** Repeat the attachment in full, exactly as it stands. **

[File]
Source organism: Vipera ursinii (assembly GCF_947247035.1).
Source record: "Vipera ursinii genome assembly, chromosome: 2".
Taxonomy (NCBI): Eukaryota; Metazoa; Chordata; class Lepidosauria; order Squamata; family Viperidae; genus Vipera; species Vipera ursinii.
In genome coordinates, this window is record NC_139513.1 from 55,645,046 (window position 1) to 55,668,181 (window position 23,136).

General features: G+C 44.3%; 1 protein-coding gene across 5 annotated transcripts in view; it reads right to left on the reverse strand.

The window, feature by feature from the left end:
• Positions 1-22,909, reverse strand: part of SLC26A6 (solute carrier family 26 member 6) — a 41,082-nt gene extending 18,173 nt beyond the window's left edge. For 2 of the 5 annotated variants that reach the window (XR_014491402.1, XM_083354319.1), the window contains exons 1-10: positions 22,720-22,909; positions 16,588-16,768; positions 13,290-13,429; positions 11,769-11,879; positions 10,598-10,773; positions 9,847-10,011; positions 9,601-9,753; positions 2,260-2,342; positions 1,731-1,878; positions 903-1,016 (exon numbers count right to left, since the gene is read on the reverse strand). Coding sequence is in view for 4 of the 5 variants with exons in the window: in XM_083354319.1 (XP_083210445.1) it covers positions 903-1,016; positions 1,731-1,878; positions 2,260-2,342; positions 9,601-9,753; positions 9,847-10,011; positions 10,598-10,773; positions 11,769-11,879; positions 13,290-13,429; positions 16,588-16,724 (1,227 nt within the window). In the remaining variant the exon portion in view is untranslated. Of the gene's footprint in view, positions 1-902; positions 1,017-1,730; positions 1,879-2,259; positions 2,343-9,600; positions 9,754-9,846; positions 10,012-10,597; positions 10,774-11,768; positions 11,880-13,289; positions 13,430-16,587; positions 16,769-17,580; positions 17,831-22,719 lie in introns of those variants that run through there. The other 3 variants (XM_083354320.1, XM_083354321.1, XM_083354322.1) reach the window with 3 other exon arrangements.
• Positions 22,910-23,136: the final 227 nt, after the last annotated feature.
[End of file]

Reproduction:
Source organism: Vipera ursinii (assembly GCF_947247035.1).
Source record: "Vipera ursinii genome assembly, chromosome: 2".
Taxonomy (NCBI): Eukaryota; Metazoa; Chordata; class Lepidosauria; order Squamata; family Viperidae; genus Vipera; species Vipera ursinii.
In genome coordinates, this window is record NC_139513.1 from 55,645,046 (window position 1) to 55,668,181 (window position 23,136).

General features: G+C 44.3%; 1 protein-coding gene across 5 annotated transcripts in view; it reads right to left on the reverse strand.

The window, feature by feature from the left end:
• Positions 1-22,909, reverse strand: part of SLC26A6 (solute carrier family 26 member 6) — a 41,082-nt gene extending 18,173 nt beyond the window's left edge. For 2 of the 5 annotated variants that reach the window (XR_014491402.1, XM_083354319.1), the window contains exons 1-10: positions 22,720-22,909; positions 16,588-16,768; positions 13,290-13,429; positions 11,769-11,879; positions 10,598-10,773; positions 9,847-10,011; positions 9,601-9,753; positions 2,260-2,342; positions 1,731-1,878; positions 903-1,016 (exon numbers count right to left, since the gene is read on the reverse strand). Coding sequence is in view for 4 of the 5 variants with exons in the window: in XM_083354319.1 (XP_083210445.1) it covers positions 903-1,016; positions 1,731-1,878; positions 2,260-2,342; positions 9,601-9,753; positions 9,847-10,011; positions 10,598-10,773; positions 11,769-11,879; positions 13,290-13,429; positions 16,588-16,724 (1,227 nt within the window). In the remaining variant the exon portion in view is untranslated. Of the gene's footprint in view, positions 1-902; positions 1,017-1,730; positions 1,879-2,259; positions 2,343-9,600; positions 9,754-9,846; positions 10,012-10,597; positions 10,774-11,768; positions 11,880-13,289; positions 13,430-16,587; positions 16,769-17,580; positions 17,831-22,719 lie in introns of those variants that run through there. The other 3 variants (XM_083354320.1, XM_083354321.1, XM_083354322.1) reach the window with 3 other exon arrangements.
• Positions 22,910-23,136: the final 227 nt, after the last annotated feature.